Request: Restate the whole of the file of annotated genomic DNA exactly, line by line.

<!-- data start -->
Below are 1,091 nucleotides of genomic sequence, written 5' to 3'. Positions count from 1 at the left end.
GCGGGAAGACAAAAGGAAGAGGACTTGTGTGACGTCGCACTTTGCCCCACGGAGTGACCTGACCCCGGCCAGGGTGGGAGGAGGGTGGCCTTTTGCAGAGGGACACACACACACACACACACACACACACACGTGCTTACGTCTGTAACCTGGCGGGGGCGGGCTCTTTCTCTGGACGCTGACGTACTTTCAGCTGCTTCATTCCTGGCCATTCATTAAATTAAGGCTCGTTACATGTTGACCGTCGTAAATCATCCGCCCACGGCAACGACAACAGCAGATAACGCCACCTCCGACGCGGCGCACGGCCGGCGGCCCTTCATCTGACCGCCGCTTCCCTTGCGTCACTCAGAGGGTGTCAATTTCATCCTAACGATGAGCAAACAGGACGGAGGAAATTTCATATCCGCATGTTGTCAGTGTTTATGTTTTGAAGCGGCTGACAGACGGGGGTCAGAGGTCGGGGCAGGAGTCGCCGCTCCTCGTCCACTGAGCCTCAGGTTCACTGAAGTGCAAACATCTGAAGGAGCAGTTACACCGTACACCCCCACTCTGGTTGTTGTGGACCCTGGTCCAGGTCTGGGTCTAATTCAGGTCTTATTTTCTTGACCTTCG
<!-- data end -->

Below are 1,091 nucleotides of genomic sequence, written 5' to 3'. Positions count from 1 at the left end.
GCGGGAAGACAAAAGGAAGAGGACTTGTGTGACGTCGCACTTTGCCCCACGGAGTGACCTGACCCCGGCCAGGGTGGGAGGAGGGTGGCCTTTTGCAGAGGGACACACACACACACACACACACACACACACGTGCTTACGTCTGTAACCTGGCGGGGGCGGGCTCTTTCTCTGGACGCTGACGTACTTTCAGCTGCTTCATTCCTGGCCATTCATTAAATTAAGGCTCGTTACATGTTGACCGTCGTAAATCATCCGCCCACGGCAACGACAACAGCAGATAACGCCACCTCCGACGCGGCGCACGGCCGGCGGCCCTTCATCTGACCGCCGCTTCCCTTGCGTCACTCAGAGGGTGTCAATTTCATCCTAACGATGAGCAAACAGGACGGAGGAAATTTCATATCCGCATGTTGTCAGTGTTTATGTTTTGAAGCGGCTGACAGACGGGGGTCAGAGGTCGGGGCAGGAGTCGCCGCTCCTCGTCCACTGAGCCTCAGGTTCACTGAAGTGCAAACATCTGAAGGAGCAGTTACACCGTACACCCCCACTCTGGTTGTTGTGGACCCTGGTCCAGGTCTGGGTCTAATTCAGGTCTTATTTTCTTGACCTTCG